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Getting Big and Ripped on Martial Arts

Posted Aug 24 2008 7:33pm
Recently, I trained my department in defensive tactics (DT). DT is essentially martial arts for police officers. A lot of it involves modified moves from various disciplines, but mostly from Aikido, Judo, Muay Thai and Krav Maga. I spent the whole day training, but I only had coffee for breakfast and an apple for lunch.



And yet, by the next day I felt and looked more cut and more muscular, despite training on empty. I noticed this in previous classes that I've instructed, and I always found that I swelled up in muscularity after a full day of wrestling people on the mats. And even though I was sore, it felt good. I felt like I had gotten a good workout.



A Finnish study found that wrestlers, bodybuilders, powerlifters and weightlifters all hypertrophy. They just do it through different types of training. Here's the thing: a lot of martial artists strength train to help them in the dojo or ring, but bodybuilders can use martial artists to help them get bigger. If you wrestle or grapple, as long as you eat well and have a healthy dose of T in you, then you will gain some size and muscularity. Grapplers and wrestlers subject their muscles to prolonged tension when they train and spar. You're essentially working out, but instead of dumbbells and barbells, you're using an opponent.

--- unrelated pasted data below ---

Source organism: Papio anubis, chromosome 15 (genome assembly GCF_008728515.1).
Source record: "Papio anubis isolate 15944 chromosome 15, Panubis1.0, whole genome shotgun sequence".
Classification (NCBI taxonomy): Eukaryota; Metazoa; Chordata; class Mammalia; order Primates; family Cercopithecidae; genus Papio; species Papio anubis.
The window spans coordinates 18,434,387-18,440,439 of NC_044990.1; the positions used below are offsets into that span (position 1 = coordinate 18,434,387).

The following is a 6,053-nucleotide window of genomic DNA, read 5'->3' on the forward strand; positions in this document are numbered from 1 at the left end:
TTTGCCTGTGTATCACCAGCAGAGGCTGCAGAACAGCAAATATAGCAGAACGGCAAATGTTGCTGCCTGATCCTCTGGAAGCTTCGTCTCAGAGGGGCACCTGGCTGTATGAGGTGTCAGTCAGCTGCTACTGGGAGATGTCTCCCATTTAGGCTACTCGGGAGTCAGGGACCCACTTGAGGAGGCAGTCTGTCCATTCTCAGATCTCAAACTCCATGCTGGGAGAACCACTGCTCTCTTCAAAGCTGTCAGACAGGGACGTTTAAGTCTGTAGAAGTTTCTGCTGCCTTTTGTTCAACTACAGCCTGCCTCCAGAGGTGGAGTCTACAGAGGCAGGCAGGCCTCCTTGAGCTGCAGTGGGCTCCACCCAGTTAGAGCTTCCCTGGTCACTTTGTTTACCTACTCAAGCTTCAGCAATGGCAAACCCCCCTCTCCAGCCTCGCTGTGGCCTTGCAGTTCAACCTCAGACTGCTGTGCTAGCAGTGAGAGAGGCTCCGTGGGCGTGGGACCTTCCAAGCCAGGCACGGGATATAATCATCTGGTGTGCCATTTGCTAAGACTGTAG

It's different with the striking arts like Muay Thai, Karate and Kung Fu. Explosive strikes create extremely high intramuscular tension, but that tension is so brief, that you wouldn't get big off of it. Whereas the grappling arts are analogous to powerlifting and bodybuilding (moderate but prolonged muscular tension), the striking arts are analogous to Olympic weightlifting (extremely high but brief nerve force).



But I've met quite a few strikers who took up weight training and gained muscle at a faster rate than the average gym rat. It's as if the explosive striking primed their nervous systems to recruit more muscle fiber, so that when they took up weight training, their bodies were primed to lift more weight and gain more size. If you take up martial arts and you want to maintain or even gain size and muscularity, then I suggest you cut back on the frequency of weight training (2 days a week) and abbreviate your program to heavy basic power and Olympic lifts. If your martial arts class puts you through intense warm-ups and workouts, then forget about doing additional cardio: you're already doing it in the dojo or ring.
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